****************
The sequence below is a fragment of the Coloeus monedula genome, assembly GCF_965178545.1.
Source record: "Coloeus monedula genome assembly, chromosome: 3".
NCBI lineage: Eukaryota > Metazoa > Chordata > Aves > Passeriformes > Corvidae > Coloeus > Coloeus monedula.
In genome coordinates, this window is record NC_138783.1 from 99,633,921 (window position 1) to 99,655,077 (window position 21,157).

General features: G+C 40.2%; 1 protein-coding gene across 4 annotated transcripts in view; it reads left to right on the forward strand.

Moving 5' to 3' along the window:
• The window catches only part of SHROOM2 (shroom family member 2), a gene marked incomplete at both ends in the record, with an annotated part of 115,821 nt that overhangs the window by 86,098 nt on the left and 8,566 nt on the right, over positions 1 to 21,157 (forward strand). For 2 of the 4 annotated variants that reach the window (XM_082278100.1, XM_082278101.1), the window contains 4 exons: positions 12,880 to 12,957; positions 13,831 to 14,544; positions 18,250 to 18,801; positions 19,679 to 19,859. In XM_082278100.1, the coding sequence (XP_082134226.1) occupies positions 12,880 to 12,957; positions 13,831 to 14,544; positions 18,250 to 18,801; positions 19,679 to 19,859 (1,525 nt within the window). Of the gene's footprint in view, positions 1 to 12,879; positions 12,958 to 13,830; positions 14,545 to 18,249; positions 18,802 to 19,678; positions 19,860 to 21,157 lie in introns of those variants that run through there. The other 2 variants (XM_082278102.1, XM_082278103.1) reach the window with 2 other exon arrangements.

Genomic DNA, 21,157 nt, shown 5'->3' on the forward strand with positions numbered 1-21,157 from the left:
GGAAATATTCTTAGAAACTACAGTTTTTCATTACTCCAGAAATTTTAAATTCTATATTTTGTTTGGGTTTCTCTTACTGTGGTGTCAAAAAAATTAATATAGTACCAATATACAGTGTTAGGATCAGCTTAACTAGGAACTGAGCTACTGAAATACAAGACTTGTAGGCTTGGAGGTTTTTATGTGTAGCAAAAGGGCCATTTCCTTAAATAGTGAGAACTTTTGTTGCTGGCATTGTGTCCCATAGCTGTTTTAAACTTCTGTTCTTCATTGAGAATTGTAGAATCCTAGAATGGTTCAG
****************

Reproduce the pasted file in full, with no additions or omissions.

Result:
The sequence below is a fragment of the Coloeus monedula genome, assembly GCF_965178545.1.
Source record: "Coloeus monedula genome assembly, chromosome: 3".
NCBI lineage: Eukaryota > Metazoa > Chordata > Aves > Passeriformes > Corvidae > Coloeus > Coloeus monedula.
In genome coordinates, this window is record NC_138783.1 from 99,633,921 (window position 1) to 99,655,077 (window position 21,157).

General features: G+C 40.2%; 1 protein-coding gene across 4 annotated transcripts in view; it reads left to right on the forward strand.

Moving 5' to 3' along the window:
• The window catches only part of SHROOM2 (shroom family member 2), a gene marked incomplete at both ends in the record, with an annotated part of 115,821 nt that overhangs the window by 86,098 nt on the left and 8,566 nt on the right, over positions 1 to 21,157 (forward strand). For 2 of the 4 annotated variants that reach the window (XM_082278100.1, XM_082278101.1), the window contains 4 exons: positions 12,880 to 12,957; positions 13,831 to 14,544; positions 18,250 to 18,801; positions 19,679 to 19,859. In XM_082278100.1, the coding sequence (XP_082134226.1) occupies positions 12,880 to 12,957; positions 13,831 to 14,544; positions 18,250 to 18,801; positions 19,679 to 19,859 (1,525 nt within the window). Of the gene's footprint in view, positions 1 to 12,879; positions 12,958 to 13,830; positions 14,545 to 18,249; positions 18,802 to 19,678; positions 19,860 to 21,157 lie in introns of those variants that run through there. The other 2 variants (XM_082278102.1, XM_082278103.1) reach the window with 2 other exon arrangements.

Genomic DNA, 21,157 nt, shown 5'->3' on the forward strand with positions numbered 1-21,157 from the left:
GGAAATATTCTTAGAAACTACAGTTTTTCATTACTCCAGAAATTTTAAATTCTATATTTTGTTTGGGTTTCTCTTACTGTGGTGTCAAAAAAATTAATATAGTACCAATATACAGTGTTAGGATCAGCTTAACTAGGAACTGAGCTACTGAAATACAAGACTTGTAGGCTTGGAGGTTTTTATGTGTAGCAAAAGGGCCATTTCCTTAAATAGTGAGAACTTTTGTTGCTGGCATTGTGTCCCATAGCTGTTTTAAACTTCTGTTCTTCATTGAGAATTGTAGAATCCTAGAATGGTTCAG